Narratives falsely link COVID-19 vaccines to serious diseases

As much of the world’s attention shifts from COVID-19 to other public health concerns, some trending narratives are attempting to link COVID-19 vaccines to unrelated public health news. In the last month, vaccine skeptics have falsely claimed that COVID-19 vaccines cause everything from long COVID and AIDS to rising cancer and cardiovascular disease rates that predate the vaccine by a decade. Meanwhile, news coverage of a global health event aimed at preparing for future pandemics set off a firestorm of anti-vaccine and anti-science conspiracy theories about “Disease X.” 

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Trending narratives from the past month 

COVID-19 vaccines falsely linked to long COVID and HIV
A news article about research showing that COVID-19 vaccination significantly reduces the risk of long COVID caused outrage in anti-vaccine spaces. Some argued that the article is false, claiming that long COVID is a COVID-19 vaccine side effect. The false claim evolved to speculation that long COVID is actually a COVID-19 vaccine injury called vaccine AIDS, or “VAIDS.” Conspiracists also resurfaced the debunked myth that COVID-19 vaccination can cause positive HIV tests, alleging that the tests are evidence that the vaccines weaken the immune system. Read the fact checks here and here.

COVID-19 vaccines falsely linked to pre-pandemic disease trends 
A narrative that falsely links a continuation of pre-pandemic disease trends to COVID-19 vaccines is circulating. Two recent reports, one by the American Cancer Society, found rising cancer rates in younger adults. A third report tracks the rise in excess deaths in the U.K., fueled primarily by rising cardiovascular disease deaths. Several viral posts falsely claim that COVID-19 vaccines are responsible for the rise in excess deaths in the U.K. that began more than a decade before the vaccine existed. Read the fact checks here and here.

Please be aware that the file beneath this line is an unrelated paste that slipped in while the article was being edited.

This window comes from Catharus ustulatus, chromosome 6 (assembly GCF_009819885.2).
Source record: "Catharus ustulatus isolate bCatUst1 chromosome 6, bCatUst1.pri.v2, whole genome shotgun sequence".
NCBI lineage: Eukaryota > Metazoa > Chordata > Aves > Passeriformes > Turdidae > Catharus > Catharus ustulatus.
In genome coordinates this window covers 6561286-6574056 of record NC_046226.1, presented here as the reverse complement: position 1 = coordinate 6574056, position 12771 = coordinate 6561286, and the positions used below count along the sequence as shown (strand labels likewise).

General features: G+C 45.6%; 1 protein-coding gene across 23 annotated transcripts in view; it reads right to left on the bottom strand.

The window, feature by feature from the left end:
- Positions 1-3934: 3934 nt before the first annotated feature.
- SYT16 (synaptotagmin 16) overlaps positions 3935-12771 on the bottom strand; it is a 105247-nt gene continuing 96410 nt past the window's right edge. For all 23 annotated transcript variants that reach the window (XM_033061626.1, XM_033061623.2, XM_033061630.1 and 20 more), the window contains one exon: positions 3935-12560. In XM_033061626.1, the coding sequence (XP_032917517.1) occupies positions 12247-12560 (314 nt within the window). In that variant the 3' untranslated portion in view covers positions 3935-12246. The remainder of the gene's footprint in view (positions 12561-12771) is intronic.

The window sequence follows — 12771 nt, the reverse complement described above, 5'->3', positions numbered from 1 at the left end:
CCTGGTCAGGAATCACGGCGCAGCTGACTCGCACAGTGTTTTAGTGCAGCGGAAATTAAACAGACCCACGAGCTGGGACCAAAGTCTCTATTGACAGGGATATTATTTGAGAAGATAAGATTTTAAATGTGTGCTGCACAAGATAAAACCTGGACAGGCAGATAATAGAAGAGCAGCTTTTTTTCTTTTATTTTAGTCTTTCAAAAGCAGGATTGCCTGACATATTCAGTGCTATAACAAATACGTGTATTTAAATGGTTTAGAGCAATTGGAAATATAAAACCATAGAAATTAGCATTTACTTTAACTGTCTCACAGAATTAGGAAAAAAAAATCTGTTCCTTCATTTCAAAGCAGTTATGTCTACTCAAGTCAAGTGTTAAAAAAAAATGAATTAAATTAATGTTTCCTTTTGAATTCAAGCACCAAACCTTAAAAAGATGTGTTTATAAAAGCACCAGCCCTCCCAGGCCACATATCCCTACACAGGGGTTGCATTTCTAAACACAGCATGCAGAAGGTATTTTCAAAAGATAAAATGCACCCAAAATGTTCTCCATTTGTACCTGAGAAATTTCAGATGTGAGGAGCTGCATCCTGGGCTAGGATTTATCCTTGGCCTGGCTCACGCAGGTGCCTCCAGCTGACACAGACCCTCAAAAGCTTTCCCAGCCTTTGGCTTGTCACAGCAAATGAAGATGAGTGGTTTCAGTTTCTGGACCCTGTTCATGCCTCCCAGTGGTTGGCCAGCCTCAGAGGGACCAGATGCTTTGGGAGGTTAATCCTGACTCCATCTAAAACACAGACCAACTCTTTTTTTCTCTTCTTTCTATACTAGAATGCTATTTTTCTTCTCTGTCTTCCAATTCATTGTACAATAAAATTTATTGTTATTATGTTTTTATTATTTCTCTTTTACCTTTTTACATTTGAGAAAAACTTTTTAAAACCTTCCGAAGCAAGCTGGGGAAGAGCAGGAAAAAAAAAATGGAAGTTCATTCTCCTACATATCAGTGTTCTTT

Conspiracies circulate about Disease X event
A World Economic Forum meeting about global preparedness for Disease X caused some popular conspiracy theorists to speculate that the event is part of a plan to launch a disease more deadly than COVID-19. Social media posts express distrust of the World Health Organization, and some users claim that Disease X was created to force new vaccines on the public. Online conversations about the Disease X preparedness event have descended into conspiracy theories that a new deadly virus will be intentionally leaked in the next year or two. Read the fact check here.

What you might say in response

Research shows that COVID-19 vaccines reduce long COVID risk and don’t impair the immune system.

  • For over three years, scientific studies have consistently shown that COVID-19 vaccination reduces long COVID risk. There is no evidence that COVID-19 vaccines are associated with long COVID.
  • “VAIDS” is an anti-vaccine myth. COVID-19 vaccines do not weaken the immune system; they strengthen its ability to fight COVID-19.